The world underwent a seismic shift last month: India now has more inhabitants than China. The country that for centuries boasted the largest population on Earth has been overtaken. Indians have no reason to celebrate this new demographic status, however. In 1960, both nations had similar economies and comparable poverty rates. Today, the per capita annual income in China—around $12,000—is five times that in India. Of course, these figures fail to consider the often-spectacular regional disparities. China’s maritime eastern coast is twice as prosperous as its inland provinces, whereas the Indian South is twice as rich as the North. This simple equation also overlooks inequalities. China is the most unequal country in the world, followed closely by India. Nevertheless, China’s relative economic success has deeply shaken India’s elites.
Buoyed by this success, China’s leaders have declared that its achievements are the result of an all-powerful central government, the unchallengable ideology of the Communist Party, and the embracing of globalization from the 1970s onward. Meantime, India was insular and hostile to foreign investment until the 1990s, focusing on traditional agriculture and crafts, in line with the moral teachings of Mahatma Gandhi and his idealization of frugality.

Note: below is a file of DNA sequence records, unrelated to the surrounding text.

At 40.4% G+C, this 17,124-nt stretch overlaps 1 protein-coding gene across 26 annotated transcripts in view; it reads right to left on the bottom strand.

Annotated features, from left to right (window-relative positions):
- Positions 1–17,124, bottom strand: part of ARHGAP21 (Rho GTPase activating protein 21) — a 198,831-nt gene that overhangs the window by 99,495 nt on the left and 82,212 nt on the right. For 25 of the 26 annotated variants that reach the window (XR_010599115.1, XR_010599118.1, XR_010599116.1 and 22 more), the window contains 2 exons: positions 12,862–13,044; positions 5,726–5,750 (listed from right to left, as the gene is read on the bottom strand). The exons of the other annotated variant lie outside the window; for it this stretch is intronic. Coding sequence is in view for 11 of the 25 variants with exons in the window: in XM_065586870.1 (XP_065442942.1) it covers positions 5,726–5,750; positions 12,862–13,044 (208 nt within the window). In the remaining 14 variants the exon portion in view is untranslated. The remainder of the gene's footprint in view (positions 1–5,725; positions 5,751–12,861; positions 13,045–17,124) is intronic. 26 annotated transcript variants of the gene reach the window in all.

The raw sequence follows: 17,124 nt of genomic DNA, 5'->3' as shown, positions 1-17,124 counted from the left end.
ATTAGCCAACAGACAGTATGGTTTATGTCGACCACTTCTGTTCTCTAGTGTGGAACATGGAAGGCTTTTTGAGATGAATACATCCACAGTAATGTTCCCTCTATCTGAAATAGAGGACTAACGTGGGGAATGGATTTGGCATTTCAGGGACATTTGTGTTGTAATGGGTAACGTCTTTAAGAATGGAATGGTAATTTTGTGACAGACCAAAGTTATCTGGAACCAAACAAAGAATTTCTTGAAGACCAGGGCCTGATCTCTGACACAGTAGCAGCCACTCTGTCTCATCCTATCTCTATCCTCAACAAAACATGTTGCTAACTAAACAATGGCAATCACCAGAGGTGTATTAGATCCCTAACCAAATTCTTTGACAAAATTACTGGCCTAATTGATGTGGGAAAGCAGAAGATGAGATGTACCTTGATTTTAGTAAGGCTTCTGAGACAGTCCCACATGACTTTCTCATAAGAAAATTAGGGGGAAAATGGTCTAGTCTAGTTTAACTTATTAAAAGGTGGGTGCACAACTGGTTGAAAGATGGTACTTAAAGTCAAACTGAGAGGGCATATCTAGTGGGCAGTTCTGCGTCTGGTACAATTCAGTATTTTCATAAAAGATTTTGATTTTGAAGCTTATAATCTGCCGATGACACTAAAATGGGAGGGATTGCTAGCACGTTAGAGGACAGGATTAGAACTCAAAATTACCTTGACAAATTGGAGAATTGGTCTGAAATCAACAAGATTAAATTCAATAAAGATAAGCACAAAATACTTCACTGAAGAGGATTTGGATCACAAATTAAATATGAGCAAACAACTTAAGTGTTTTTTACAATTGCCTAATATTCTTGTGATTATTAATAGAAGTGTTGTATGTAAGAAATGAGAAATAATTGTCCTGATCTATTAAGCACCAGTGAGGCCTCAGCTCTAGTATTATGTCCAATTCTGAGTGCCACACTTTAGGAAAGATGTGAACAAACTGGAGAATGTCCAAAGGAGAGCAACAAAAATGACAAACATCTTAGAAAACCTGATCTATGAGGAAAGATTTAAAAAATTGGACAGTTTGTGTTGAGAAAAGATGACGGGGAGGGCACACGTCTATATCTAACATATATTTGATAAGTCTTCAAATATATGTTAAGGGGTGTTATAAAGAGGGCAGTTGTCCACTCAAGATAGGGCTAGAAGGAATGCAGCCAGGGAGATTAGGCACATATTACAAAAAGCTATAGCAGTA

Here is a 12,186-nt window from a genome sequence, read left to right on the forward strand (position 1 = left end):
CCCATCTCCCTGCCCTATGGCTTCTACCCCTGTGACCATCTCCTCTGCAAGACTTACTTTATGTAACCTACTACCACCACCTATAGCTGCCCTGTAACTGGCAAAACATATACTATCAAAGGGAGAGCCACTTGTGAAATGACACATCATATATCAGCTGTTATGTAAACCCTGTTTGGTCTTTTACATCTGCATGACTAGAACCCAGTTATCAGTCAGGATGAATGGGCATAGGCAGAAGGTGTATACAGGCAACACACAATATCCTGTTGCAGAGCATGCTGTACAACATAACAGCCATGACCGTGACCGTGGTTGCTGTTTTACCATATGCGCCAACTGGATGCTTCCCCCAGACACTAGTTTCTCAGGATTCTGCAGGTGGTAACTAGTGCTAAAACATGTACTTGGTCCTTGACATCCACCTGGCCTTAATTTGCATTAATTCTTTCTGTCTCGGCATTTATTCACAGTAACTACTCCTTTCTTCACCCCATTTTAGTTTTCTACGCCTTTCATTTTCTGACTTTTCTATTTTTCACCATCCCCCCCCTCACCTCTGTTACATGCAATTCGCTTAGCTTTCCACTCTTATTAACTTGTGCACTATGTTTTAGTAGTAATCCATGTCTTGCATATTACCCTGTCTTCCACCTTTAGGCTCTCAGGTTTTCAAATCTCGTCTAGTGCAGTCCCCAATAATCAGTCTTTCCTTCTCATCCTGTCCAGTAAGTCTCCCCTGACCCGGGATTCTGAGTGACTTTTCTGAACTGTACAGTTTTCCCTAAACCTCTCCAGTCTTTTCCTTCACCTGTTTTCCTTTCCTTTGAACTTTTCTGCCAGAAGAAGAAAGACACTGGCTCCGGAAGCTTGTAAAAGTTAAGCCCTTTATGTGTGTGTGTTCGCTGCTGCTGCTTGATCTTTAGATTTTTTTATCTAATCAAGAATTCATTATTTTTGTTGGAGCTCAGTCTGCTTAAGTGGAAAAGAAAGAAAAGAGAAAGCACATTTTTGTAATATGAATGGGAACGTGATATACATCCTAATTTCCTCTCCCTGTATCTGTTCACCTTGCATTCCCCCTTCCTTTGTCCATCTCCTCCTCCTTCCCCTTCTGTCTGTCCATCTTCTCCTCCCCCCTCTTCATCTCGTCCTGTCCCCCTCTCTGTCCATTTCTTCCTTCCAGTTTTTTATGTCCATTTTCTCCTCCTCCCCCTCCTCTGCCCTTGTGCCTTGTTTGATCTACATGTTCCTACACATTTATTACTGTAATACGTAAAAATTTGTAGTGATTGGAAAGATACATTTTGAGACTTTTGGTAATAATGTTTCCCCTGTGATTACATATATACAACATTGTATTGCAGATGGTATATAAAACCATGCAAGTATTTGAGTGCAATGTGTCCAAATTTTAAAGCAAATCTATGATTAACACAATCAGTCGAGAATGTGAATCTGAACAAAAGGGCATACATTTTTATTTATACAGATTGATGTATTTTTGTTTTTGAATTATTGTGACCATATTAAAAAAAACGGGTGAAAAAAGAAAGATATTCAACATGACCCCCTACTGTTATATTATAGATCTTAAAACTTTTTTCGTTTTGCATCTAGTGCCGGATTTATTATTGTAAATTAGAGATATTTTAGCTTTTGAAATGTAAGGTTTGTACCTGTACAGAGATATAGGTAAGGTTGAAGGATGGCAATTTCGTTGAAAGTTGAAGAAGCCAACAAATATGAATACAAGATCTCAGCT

Against the backdrop of this Gandhian heritage, Jawaharlal Nehru, the first prime minister following India’s independence in 1947, and his daughter, Indira Gandhi (no family connection with the Mahatma) shared an admiration for Soviet-style socialism. This half-Gandhian, half-Soviet regime lasted for nearly 50 years; capitalism was frowned upon, and it was almost impossible to create even the smallest business without countless bureaucratic authorizations. This inspired the nickname “The License Raj” (a play on the defunct British Raj), referring to the system of multiple rubber stamps that fostered a notorious culture of corruption among even the lowest-ranking civil servants. Around the same time, the Indian state—or rather the Indian states, as the country remains a confederation for all intents and purposes—failed to fulfill basic tasks, leading to deplorable public schools, disgraceful sanitation, and a lack of road, maritime, and railroad infrastructure. It took the collapse of the Soviet Union in 1991 for India to change its model. However, China got there first, flooding the global market with cheap manufactured goods. India arrived on the scene late, behind China and Vietnam, with less experience and a less-educated workforce.